It’s time to reconnect with all those people who aren’t opening your emails. There’s a reason they signed up to your email list in the first hand, let’s remind them of it.
Talia: I have something to share that usually freaks people out. And that is every six months, I unsubscribe hundreds if not thousands of people from my list.
Talia: I actually unsubscribed them.
Ross: Every six months. That’s aggressive. How long have you been doing this first of all?
Talia: Well, I’ve been doing it for two years,
Ross: I’ve only subscribed people once in the past, and it was when my list was just getting too big and I was like, “Not everybody here is opening my emails. I’m going to prune this thing and get a better click through rate.” But it was like stressful. And you’re doing this every six months. Are you not thinking to yourself, “Look at all these opportunities I’m deleting.” You’re not thinking about that at all. You’re just like, “They’re gone. Bye Felicia. I don’t need to connect with you anymore.”
Talia: There is a process to it. I don’t just immediately go on to Drip and delete a bunch of people. There is a system. I call it the re-engagement sequence and it’s actually… I won’t lie to you, it’s very scary. Every time I do it, and I think I’ve done it like four times now, maybe four or five times now, I’m so scared. But I realized that every time I do it, the results are immediate and I’ll explain what this actually means.
The purpose of actually running a re-engagement sequence is to get people who aren’t engaging to come back. So it’s not about removing people from the list. The main thing is about grabbing those people who haven’t opened my emails and haven’t been engaging with us in over six months to come back and actually be active. And for those who continue to be unengaged, not opening our emails, to remove them. Scary move, but there’s a few reasons for this.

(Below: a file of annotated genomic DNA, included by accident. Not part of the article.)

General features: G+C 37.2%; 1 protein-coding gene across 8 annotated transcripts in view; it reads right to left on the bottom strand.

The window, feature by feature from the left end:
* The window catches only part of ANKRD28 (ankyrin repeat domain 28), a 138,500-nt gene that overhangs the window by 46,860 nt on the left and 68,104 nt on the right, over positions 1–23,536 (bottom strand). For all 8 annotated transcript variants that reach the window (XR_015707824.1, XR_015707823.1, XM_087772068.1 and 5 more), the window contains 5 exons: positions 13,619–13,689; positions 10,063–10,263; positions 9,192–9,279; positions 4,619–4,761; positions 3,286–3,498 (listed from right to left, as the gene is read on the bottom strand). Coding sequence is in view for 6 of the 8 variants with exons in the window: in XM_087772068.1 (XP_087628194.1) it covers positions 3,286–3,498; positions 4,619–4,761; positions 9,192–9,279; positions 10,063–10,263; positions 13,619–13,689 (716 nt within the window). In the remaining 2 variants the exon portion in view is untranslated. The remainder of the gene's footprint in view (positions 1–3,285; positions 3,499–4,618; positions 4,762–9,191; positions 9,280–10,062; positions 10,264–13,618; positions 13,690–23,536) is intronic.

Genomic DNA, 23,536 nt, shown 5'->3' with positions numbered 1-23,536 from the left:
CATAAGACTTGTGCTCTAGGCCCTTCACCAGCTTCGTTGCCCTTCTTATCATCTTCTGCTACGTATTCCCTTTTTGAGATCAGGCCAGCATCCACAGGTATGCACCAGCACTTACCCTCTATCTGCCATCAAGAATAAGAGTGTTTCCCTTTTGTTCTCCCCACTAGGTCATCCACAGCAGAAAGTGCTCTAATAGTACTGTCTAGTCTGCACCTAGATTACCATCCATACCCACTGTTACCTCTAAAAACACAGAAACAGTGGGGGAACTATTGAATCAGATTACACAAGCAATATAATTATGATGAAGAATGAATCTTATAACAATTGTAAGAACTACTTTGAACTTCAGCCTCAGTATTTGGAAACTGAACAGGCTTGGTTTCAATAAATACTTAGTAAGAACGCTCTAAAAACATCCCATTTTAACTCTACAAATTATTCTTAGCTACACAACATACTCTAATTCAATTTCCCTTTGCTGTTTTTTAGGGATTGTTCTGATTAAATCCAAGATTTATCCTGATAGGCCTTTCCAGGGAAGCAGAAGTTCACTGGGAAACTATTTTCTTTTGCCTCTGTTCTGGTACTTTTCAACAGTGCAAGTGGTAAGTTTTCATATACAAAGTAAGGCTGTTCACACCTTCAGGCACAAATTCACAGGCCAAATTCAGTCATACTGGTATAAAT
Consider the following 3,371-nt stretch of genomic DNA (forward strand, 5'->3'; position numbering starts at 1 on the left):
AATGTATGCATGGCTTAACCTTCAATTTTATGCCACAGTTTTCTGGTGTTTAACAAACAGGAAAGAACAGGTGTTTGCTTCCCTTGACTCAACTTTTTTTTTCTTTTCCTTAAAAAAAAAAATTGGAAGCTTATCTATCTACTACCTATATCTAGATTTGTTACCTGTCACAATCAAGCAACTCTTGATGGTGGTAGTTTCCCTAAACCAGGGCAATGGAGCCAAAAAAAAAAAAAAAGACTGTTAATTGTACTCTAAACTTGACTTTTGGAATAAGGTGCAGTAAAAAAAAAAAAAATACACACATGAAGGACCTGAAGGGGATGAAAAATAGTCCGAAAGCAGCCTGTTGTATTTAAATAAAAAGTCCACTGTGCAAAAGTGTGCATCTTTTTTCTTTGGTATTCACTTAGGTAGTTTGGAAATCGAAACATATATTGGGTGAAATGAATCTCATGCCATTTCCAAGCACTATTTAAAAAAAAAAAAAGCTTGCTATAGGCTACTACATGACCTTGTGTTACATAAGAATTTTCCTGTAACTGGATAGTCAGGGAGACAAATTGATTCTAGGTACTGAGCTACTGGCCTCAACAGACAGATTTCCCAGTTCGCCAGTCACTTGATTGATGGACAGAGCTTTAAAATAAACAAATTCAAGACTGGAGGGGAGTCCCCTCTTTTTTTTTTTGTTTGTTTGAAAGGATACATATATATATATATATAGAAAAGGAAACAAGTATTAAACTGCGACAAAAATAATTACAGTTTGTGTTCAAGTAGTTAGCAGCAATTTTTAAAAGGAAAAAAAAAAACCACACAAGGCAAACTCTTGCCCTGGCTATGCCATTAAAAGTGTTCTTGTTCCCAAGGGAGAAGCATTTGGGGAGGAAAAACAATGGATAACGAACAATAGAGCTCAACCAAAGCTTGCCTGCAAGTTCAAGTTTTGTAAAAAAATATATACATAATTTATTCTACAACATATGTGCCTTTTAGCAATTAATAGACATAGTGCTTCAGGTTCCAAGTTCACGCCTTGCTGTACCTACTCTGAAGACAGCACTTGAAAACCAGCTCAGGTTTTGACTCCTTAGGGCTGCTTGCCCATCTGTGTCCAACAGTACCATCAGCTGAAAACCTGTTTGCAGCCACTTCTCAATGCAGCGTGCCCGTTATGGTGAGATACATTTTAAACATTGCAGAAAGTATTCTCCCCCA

Why you need a re-engagement sequence
Reason number one, you do not want people on your list who don’t want to engage with you, who don’t want to open your emails. And the actual reason is very simple. They’re lowering your results. They’re actually decreasing your conversions. People who don’t want to engage with you, it means that they are not opening your emails, which means your open rate is going down. It means your click-through rate is plummeting. And it means that these people don’t want you in their inbox, which leads me to reason number two, is you don’t want them to eventually tag you as spam. I know a lot of people do this. That you get too many emails from someone, you don’t want them and you’re just like, “Okay, this is spam. I’m just going to delete it.” And then he tags you as a spammer. So you really don’t want people doing that.
Talia: You want to also respect people and not spam their inbox. If they don’t want to hear from me, I don’t want to be in their inbox. I understand what it’s like to receive hundreds of emails a day and I don’t want to be one of those people that they look at their inbox and are like, “Oh, not this person again.” I just want to respect people’s inbox.
And at the end of the day, the most important reason for why you should be running this and why I do this is because I want to make sure that I have the most engaged people on my list. I want to make sure that the people I’m sending these emails to, they open them, they click through. And when I actually have offers to them, they’re going to buy because otherwise I don’t need them on my list just so that I can say, “Hey, I have 20,000 people person list.” I don’t need that. It’s not for bragging rights. I don’t care. I can actually say that my best launch ever till this day was when I had 1,400 people on my list.